PRINCIPAL of Faufanea community high school (FCHS), Malaita Provincial has assured parents that academic standards students receive in rural community schools are of equal footing to that received by students at urban schools.
The principal, Michael Booboo Ma’akalo made this assurance in an effort to convince parents who hold conflicting views on the level of education between rural and urban setting schools.
Mr Ma’akalo pointed out that it is incorrect to assume urban setting schools provide a higher academic learning environment than rural community schools.
Mr. Ma’akalo warned parents against misconceived perception about the academic standards differences between urban and rural schools saying every one of them adopt and use a unified teaching syllabus manual so there is no difference.
Speaking to the Solomon Star Mr Ma’akalo said he was highlighting this point in view of mass transfers of form one students from Faumanu community high school to town or urban schools in anticipation perception they get a better education there from that of a village school.
He said this is a wrong illusive mentality which must not be entertained.
He said all schools in Solomon Islands whether primary or secondary are taught according to the same syllabus, hence learning is just the same for urban and rural area schools.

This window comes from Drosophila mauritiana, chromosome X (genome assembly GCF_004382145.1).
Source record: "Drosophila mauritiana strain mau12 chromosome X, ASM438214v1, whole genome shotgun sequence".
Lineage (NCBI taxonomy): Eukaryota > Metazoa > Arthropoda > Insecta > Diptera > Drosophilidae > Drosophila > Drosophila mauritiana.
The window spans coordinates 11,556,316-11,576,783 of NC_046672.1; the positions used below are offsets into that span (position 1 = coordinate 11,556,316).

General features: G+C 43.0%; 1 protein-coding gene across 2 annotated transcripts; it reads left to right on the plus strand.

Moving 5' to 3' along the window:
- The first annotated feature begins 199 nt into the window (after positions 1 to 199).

He further stated that schools in the village are cheaper for home-based parents to afford, compared to schools in town, where children attending classes would required expenses for transport such as bus fares and food snacks every day.
Mr Ma’akalo said these daily additional costs are often a headache to parents and guardians of the students studying in urban schools.
He said unfortunately 15 students earmarked for form one at Faufanea community high school this year have now been transferred by parents to other schools mostly in Honiara based on the norm they will do better there.
Mr Ma’akalo warned the responsible parents that while the idea of sending their children to urban schools might look and sound better, their action is adding more hardships to the guardians in terms of coping with the high cost of living in Honiara and elsewhere in other urban centres.
The school principal concluded that education authorities must discourage parents from transferring their children to urban centre schools unless they have reached the maximum education level in the rural school which is only available in an urban school or college.
By AATAI JOHN